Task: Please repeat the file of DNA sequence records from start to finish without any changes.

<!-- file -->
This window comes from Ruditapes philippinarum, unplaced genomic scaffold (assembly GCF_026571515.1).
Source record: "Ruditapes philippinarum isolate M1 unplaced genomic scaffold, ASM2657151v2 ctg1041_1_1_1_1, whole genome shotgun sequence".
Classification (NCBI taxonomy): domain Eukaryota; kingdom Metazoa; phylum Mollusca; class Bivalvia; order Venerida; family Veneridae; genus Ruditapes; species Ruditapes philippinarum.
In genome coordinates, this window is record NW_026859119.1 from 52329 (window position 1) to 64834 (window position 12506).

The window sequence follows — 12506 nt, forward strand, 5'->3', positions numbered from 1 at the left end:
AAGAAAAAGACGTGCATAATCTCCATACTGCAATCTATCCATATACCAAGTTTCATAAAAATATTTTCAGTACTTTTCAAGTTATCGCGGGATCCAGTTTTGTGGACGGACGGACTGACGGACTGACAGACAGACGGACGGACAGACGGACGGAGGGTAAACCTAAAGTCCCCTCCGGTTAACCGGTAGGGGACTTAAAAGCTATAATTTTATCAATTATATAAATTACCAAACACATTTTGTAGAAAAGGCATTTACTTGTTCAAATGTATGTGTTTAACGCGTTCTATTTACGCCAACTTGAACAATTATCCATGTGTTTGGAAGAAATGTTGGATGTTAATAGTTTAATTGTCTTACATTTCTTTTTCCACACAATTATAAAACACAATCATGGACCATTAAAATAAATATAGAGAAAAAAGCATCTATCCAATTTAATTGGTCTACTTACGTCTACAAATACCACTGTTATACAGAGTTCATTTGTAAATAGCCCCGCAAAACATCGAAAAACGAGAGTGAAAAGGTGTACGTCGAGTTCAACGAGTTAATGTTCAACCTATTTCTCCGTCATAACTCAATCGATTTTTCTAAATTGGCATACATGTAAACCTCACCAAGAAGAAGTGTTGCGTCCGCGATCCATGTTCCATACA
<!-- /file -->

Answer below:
This window comes from Ruditapes philippinarum, unplaced genomic scaffold (assembly GCF_026571515.1).
Source record: "Ruditapes philippinarum isolate M1 unplaced genomic scaffold, ASM2657151v2 ctg1041_1_1_1_1, whole genome shotgun sequence".
Classification (NCBI taxonomy): domain Eukaryota; kingdom Metazoa; phylum Mollusca; class Bivalvia; order Venerida; family Veneridae; genus Ruditapes; species Ruditapes philippinarum.
In genome coordinates, this window is record NW_026859119.1 from 52329 (window position 1) to 64834 (window position 12506).

The window sequence follows — 12506 nt, forward strand, 5'->3', positions numbered from 1 at the left end:
AAGAAAAAGACGTGCATAATCTCCATACTGCAATCTATCCATATACCAAGTTTCATAAAAATATTTTCAGTACTTTTCAAGTTATCGCGGGATCCAGTTTTGTGGACGGACGGACTGACGGACTGACAGACAGACGGACGGACAGACGGACGGAGGGTAAACCTAAAGTCCCCTCCGGTTAACCGGTAGGGGACTTAAAAGCTATAATTTTATCAATTATATAAATTACCAAACACATTTTGTAGAAAAGGCATTTACTTGTTCAAATGTATGTGTTTAACGCGTTCTATTTACGCCAACTTGAACAATTATCCATGTGTTTGGAAGAAATGTTGGATGTTAATAGTTTAATTGTCTTACATTTCTTTTTCCACACAATTATAAAACACAATCATGGACCATTAAAATAAATATAGAGAAAAAAGCATCTATCCAATTTAATTGGTCTACTTACGTCTACAAATACCACTGTTATACAGAGTTCATTTGTAAATAGCCCCGCAAAACATCGAAAAACGAGAGTGAAAAGGTGTACGTCGAGTTCAACGAGTTAATGTTCAACCTATTTCTCCGTCATAACTCAATCGATTTTTCTAAATTGGCATACATGTAAACCTCACCAAGAAGAAGTGTTGCGTCCGCGATCCATGTTCCATACA